structions and torpedoes, not having come into play.
Fort Sumter was the principal object of the attack, and to that garrison . . . special credit is due for sustaining the shock, and, with their powerful armament, contributing principally to the repulse.
Major Echols, of the Corps of Engineers, in his report to Major Harris, Chief Engineer of the department, used this language:
She [the Keokuk] sank off the south end of Morris Island at half-past 8 o'clock the following morning (April 8). Her smoke-stack and turrets are now visible at low water.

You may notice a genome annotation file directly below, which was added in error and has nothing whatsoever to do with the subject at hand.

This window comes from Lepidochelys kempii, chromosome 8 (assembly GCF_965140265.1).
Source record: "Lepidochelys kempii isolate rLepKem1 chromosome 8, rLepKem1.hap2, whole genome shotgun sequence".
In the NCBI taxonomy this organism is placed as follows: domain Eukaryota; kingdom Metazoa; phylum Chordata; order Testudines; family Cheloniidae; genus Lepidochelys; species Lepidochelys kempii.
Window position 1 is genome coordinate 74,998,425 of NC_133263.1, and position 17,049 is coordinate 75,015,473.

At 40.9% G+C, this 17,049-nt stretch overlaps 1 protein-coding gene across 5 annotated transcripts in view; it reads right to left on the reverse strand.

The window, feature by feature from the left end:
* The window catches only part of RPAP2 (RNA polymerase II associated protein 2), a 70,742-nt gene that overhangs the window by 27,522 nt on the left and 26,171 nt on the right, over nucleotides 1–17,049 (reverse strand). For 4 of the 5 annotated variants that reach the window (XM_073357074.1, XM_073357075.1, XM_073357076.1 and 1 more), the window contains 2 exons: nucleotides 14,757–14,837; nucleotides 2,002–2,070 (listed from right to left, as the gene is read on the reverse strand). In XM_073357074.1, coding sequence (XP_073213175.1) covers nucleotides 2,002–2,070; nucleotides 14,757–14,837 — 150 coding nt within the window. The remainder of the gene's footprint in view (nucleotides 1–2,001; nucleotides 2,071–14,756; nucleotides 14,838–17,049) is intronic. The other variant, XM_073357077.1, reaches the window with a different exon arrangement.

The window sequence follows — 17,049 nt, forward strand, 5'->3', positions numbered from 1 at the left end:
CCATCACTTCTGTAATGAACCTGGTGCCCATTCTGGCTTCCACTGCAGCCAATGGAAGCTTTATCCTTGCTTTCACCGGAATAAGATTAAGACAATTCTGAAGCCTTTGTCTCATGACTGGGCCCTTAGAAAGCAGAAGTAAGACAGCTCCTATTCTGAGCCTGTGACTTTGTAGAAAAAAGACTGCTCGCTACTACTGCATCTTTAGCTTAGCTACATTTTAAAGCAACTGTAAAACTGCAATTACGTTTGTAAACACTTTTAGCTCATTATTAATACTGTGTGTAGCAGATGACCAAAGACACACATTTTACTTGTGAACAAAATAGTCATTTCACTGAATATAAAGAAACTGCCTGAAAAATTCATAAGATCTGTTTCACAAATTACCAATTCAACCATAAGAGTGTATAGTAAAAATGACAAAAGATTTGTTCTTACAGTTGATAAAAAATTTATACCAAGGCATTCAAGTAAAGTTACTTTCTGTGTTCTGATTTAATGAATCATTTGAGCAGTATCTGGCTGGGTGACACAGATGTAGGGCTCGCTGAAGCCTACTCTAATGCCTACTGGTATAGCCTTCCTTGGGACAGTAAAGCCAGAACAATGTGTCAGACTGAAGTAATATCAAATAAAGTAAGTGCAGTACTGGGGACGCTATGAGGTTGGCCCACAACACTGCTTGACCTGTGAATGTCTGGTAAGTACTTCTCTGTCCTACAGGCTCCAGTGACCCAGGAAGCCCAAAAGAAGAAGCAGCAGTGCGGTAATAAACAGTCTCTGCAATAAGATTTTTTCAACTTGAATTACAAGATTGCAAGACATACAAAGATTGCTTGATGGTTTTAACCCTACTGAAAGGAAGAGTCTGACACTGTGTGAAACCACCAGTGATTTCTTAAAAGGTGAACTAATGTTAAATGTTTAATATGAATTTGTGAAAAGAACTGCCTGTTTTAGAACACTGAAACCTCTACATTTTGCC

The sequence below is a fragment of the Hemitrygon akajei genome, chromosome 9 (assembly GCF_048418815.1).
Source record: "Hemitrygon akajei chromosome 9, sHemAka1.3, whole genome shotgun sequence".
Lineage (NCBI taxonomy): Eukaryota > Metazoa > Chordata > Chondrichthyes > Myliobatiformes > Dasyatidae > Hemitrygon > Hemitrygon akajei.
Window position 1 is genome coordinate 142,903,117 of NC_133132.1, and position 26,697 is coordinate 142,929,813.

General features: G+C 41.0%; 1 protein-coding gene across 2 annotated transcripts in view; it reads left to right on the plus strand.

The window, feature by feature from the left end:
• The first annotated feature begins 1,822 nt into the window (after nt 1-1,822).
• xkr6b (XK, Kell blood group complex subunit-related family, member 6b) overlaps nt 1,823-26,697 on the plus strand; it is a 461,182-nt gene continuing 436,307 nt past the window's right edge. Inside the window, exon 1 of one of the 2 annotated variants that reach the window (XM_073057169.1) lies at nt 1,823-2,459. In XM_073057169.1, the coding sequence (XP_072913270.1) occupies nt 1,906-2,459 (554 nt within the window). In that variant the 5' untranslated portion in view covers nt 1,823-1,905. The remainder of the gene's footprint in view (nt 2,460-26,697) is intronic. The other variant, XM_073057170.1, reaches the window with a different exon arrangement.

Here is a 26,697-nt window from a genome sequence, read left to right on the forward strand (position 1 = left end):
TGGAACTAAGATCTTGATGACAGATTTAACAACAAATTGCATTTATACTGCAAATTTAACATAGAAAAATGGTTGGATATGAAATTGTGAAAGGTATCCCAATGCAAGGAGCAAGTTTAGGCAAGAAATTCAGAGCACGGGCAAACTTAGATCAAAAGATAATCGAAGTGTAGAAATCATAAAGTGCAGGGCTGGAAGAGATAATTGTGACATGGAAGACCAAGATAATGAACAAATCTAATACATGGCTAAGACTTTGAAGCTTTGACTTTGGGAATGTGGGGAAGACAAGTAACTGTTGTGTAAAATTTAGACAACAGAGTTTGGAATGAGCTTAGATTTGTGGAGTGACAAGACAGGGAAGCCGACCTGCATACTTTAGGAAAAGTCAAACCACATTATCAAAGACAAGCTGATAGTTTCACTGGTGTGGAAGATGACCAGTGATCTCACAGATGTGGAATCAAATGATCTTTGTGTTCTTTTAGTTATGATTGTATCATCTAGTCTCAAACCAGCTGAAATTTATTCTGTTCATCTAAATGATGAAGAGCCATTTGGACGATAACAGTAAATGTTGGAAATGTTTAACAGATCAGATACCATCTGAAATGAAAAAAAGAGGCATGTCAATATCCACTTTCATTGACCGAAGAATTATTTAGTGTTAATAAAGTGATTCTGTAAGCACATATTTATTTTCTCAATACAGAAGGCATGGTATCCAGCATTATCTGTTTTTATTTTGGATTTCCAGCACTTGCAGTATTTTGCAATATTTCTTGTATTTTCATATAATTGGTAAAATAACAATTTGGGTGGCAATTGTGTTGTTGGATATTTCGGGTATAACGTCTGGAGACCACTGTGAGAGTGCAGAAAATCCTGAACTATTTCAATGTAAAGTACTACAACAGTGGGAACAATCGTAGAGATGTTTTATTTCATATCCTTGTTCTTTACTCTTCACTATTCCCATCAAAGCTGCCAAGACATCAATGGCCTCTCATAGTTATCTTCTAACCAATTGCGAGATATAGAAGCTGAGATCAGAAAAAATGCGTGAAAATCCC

From her wreck floated ashore a book, a spy-glass, and pieces of furniture bespattered with blood, and small fragments of iron sticking in them. . . . The total number [of shots] fired by the enemy [was] about 110 [in fact, 151 to 154.--G. T. B.], which were principally directed at Sumter.
Her walls show the effect of fifty-five missiles — shot, shells, and fragments. . . . The casualties are slight.
At Sumter five men were woun